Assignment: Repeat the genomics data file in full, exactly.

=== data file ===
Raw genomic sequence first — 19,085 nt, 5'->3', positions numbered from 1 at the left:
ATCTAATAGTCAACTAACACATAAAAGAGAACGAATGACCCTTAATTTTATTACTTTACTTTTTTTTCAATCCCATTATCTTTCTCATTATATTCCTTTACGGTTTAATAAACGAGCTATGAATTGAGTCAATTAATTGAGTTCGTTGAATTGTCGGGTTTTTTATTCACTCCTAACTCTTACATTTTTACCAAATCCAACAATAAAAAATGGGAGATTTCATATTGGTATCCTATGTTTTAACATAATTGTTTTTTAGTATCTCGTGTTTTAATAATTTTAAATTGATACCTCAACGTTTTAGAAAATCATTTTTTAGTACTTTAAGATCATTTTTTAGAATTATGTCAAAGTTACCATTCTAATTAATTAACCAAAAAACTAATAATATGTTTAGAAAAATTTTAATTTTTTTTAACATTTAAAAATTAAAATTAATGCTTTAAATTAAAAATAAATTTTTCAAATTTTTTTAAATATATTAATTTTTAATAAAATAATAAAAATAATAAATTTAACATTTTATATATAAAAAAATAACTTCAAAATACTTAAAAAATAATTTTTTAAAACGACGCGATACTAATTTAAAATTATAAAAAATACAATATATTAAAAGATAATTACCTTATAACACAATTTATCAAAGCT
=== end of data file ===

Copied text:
Raw genomic sequence first — 19,085 nt, 5'->3', positions numbered from 1 at the left:
ATCTAATAGTCAACTAACACATAAAAGAGAACGAATGACCCTTAATTTTATTACTTTACTTTTTTTTCAATCCCATTATCTTTCTCATTATATTCCTTTACGGTTTAATAAACGAGCTATGAATTGAGTCAATTAATTGAGTTCGTTGAATTGTCGGGTTTTTTATTCACTCCTAACTCTTACATTTTTACCAAATCCAACAATAAAAAATGGGAGATTTCATATTGGTATCCTATGTTTTAACATAATTGTTTTTTAGTATCTCGTGTTTTAATAATTTTAAATTGATACCTCAACGTTTTAGAAAATCATTTTTTAGTACTTTAAGATCATTTTTTAGAATTATGTCAAAGTTACCATTCTAATTAATTAACCAAAAAACTAATAATATGTTTAGAAAAATTTTAATTTTTTTTAACATTTAAAAATTAAAATTAATGCTTTAAATTAAAAATAAATTTTTCAAATTTTTTTAAATATATTAATTTTTAATAAAATAATAAAAATAATAAATTTAACATTTTATATATAAAAAAATAACTTCAAAATACTTAAAAAATAATTTTTTAAAACGACGCGATACTAATTTAAAATTATAAAAAATACAATATATTAAAAGATAATTACCTTATAACACAATTTATCAAAGCT